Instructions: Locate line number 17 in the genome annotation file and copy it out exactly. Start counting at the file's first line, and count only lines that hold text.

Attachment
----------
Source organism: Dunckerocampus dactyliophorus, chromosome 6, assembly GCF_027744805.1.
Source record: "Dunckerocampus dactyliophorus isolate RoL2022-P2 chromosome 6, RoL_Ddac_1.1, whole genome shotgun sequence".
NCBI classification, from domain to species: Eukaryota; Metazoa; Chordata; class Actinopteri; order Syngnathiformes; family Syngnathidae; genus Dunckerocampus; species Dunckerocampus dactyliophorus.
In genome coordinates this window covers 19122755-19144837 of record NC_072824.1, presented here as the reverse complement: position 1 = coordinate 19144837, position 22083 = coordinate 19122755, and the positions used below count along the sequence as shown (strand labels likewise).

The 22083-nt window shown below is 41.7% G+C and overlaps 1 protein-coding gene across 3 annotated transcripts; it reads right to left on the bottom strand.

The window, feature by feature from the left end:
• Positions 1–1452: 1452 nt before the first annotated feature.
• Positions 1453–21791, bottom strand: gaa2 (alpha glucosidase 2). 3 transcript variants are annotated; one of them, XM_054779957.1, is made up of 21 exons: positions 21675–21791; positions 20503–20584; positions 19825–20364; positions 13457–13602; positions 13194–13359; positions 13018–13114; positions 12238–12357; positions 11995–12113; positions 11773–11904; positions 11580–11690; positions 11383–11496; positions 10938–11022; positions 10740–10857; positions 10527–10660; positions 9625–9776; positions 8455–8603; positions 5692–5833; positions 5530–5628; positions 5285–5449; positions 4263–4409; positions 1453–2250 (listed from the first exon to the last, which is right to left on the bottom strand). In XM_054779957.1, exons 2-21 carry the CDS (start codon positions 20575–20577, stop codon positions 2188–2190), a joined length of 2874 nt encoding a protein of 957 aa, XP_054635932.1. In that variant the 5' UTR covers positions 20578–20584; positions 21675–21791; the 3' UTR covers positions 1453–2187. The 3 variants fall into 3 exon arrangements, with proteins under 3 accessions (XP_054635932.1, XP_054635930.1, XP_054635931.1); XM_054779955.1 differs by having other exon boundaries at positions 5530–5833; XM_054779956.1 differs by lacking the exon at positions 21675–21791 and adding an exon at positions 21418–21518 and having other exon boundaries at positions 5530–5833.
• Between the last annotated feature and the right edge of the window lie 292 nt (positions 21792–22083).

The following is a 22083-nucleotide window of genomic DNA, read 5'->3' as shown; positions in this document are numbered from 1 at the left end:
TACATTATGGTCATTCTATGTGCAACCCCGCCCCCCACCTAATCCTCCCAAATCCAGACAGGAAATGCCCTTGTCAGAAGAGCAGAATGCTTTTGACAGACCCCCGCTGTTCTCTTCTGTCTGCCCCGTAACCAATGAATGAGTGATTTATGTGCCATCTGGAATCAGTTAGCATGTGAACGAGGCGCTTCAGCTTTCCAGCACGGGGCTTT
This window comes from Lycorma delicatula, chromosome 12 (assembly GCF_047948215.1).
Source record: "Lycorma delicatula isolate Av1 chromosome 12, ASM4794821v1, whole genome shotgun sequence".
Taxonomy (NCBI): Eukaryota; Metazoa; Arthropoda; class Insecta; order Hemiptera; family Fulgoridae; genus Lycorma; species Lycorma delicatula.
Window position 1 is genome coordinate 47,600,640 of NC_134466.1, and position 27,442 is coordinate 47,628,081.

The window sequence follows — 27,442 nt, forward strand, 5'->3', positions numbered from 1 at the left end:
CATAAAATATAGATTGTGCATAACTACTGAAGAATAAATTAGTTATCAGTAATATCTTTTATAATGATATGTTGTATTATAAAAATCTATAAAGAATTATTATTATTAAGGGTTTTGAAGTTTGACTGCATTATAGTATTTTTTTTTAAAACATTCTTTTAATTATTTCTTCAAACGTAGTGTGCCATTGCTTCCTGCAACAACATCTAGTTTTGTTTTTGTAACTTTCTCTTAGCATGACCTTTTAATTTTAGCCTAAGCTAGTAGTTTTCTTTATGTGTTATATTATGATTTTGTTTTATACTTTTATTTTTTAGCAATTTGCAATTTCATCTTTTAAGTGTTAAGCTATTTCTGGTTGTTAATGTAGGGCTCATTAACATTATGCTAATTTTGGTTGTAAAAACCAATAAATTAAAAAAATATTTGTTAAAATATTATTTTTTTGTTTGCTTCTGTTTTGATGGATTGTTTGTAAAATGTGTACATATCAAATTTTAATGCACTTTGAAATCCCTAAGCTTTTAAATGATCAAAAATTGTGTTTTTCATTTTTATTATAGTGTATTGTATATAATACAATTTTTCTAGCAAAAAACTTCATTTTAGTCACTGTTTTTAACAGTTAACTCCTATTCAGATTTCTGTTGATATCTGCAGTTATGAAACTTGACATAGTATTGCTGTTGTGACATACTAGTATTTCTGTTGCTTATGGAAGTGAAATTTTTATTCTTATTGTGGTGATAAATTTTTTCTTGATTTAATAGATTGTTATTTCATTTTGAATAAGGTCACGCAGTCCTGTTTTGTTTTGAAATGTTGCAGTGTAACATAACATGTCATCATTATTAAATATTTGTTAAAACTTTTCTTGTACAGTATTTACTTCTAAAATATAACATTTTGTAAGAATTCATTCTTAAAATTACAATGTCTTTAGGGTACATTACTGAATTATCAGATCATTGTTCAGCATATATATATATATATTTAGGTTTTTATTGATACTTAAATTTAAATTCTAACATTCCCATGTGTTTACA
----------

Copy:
CATAAAATATAGATTGTGCATAACTACTGAAGAATAAATTAGTTATCAGTAATATCTTTTATAATGATATGTTGTATTATAAAAATCTATAAAGAATTATTATTATTAAGGGTTTTGAAGTTTGACTGCATTATAGTATTTTTTTTTAAAACATTCTTTTAATTATTTCTTCAAACGTAGTGTGCCATTGCTTCCTGCAACAACATCTAGTTTTGTTTTTGTAACTTTCTCTTAGCATGACCTTTTAATTTTAGCCTAAGCTAGTAGTTTTCTTTATGTGTTATATTATGATTTTGTTTTATACTTTTATTTTTTAGCAATTTGCAATTTCATCTTTTAAGTGTTAAGCTATTTCTGGTTGTTAATGTAGGGCTCATTAACATTATGCTAATTTTGGTTGTAAAAACCAATAAATTAAAAAAATATTTGTTAAAATATTATTTTTTTGTTTGCTTCTGTTTTGATGGATTGTTTGTAAAATGTGTACATATCAAATTTTAATGCACTTTGAAATCCCTAAGCTTTTAAATGATCAAAAATTGTGTTTTTCATTTTTATTATAGTGTATTGTATATAATACAATTTTTCTAGCAAAAAACTTCATTTTAGTCACTGTTTTTAACAGTTAACTCCTATTCAGATTTCTGTTGATATCTGCAGTTATGAAACTTGACATAGTATTGCTGTTGTGACATACTAGTATTTCTGTTGCTTATGGAAGTGAAATTTTTATTCTTATTGTGGTGATAAATTTTTTCTTGATTTAATAGATTGTTATTTCATTTTGAATAAGGTCACGCAGTCCTGTTTTGTTTTGAAATGTTGCAGTGTAACATAACATGTCATCATTATTAAATATTTGTTAAAACTTTTCTTGTACAGTATTTACTTCTAAAATATAACATTTTGTAAGAATTCATTCTTAAAATTACAATGTCTTTAGGGTACATTACTGAATTATCAGATCATTGTTCAGCATATATATATATATATTTAGGTTTTTATTGATACTTAAATTTAAATTCTAACATTCCCATGTGTTTACA